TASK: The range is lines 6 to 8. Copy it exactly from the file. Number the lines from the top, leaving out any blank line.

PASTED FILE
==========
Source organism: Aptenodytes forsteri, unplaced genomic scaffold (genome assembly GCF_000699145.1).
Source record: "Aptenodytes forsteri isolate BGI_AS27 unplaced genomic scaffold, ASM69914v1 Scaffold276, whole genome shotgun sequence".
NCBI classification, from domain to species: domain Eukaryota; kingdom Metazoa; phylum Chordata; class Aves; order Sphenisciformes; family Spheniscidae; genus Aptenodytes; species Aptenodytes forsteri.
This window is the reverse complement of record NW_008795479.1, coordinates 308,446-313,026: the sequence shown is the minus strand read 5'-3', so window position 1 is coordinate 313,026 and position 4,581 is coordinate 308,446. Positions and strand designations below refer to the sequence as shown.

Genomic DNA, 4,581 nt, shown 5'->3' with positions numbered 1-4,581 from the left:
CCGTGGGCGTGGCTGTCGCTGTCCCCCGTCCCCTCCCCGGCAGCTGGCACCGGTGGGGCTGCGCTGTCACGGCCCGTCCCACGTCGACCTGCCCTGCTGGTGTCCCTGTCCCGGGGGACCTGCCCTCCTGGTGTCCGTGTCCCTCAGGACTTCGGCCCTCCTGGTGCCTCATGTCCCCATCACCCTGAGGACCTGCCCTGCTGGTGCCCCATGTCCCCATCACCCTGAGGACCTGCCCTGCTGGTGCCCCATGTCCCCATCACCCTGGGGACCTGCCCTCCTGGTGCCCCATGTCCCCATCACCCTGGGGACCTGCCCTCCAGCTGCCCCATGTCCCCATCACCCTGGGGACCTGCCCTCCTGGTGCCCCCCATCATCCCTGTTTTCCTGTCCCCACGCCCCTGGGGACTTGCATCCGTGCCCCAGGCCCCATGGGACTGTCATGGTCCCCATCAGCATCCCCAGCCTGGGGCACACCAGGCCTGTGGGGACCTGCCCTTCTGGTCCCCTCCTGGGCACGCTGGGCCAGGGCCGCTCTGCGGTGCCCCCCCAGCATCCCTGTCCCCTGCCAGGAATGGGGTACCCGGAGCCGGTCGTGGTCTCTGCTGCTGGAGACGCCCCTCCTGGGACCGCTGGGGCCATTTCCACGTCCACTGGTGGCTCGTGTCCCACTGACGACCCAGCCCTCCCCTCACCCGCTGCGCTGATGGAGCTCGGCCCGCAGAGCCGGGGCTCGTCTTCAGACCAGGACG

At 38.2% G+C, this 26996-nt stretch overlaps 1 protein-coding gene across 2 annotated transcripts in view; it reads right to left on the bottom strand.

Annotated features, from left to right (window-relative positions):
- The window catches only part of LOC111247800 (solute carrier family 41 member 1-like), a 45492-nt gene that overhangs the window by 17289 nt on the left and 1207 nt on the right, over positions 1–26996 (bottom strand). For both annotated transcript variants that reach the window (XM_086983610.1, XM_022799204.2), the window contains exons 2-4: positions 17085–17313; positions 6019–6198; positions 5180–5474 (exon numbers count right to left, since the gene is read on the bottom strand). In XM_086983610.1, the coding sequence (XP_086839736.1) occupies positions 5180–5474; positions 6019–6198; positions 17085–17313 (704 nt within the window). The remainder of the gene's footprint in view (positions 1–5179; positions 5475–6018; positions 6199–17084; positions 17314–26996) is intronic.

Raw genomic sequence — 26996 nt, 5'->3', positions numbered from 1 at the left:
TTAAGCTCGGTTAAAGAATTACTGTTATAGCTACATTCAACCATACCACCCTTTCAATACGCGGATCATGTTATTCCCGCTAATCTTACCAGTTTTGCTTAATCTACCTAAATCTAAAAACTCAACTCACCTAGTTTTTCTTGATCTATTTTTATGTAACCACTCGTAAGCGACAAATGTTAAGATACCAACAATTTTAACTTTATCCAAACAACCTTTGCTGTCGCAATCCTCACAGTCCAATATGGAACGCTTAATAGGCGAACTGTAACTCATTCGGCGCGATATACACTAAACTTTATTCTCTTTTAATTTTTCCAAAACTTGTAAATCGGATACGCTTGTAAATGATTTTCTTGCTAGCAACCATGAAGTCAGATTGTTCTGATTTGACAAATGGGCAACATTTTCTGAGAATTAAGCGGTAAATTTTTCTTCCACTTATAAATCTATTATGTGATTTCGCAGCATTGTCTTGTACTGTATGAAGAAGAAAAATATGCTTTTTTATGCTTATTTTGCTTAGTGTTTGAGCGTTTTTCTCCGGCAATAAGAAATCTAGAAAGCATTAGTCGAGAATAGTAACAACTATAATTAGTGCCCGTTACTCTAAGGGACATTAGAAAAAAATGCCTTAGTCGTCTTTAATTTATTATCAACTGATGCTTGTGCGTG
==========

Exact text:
CCGTGGGCGTGGCTGTCGCTGTCCCCCGTCCCCTCCCCGGCAGCTGGCACCGGTGGGGCTGCGCTGTCACGGCCCGTCCCACGTCGACCTGCCCTGCTGGTGTCCCTGTCCCGGGGGACCTGCCCTCCTGGTGTCCGTGTCCCTCAGGACTTCGGCCCTCCTGGTGCCTCATGTCCCCATCACCCTGAGGACCTGCCCTGCTGGTGCCCCATGTCCCCATCACCCTGAGGACCTGCCCTGCTGGTGCCCCATGTCCCCATCACCCTGGGGACCTGCCCTCCTGGTGCCCCATGTCCCCATCACCCTGGGGACCTGCCCTCCAGCTGCCCCATGTCCCCATCACCCTGGGGACCTGCCCTCCTGGTGCCCCCCATCATCCCTGTTTTCCTGTCCCCACGCCCCTGGGGACTTGCATCCGTGCCCCAGGCCCCATGGGACTGTCATGGTCCCCATCAGCATCCCCAGCCTGGGGCACACCAGGCCTGTGGGGACCTGCCCTTCTGGTCCCCTCCTGGGCACGCTGGGCCAGGGCCGCTCTGCGGTGCCCCCCCAGCATCCCTGTCCCCTGCCAGGAATGGGGTACCCGGAGCCGGTCGTGGTCTCTGCTGCTGGAGACGCCCCTCCTGGGACCGCTGGGGCCATTTCCACGTCCACTGGTGGCTCGTGTCCCACTGACGACCCAGCCCTCCCCTCACCCGCTGCGCTGATGGAGCTCGGCCCGCAGAGCCGGGGCTCGTCTTCAGACCAGGACG

At 38.2% G+C, this 26996-nt stretch overlaps 1 protein-coding gene across 2 annotated transcripts in view; it reads right to left on the bottom strand.

Annotated features, from left to right (window-relative positions):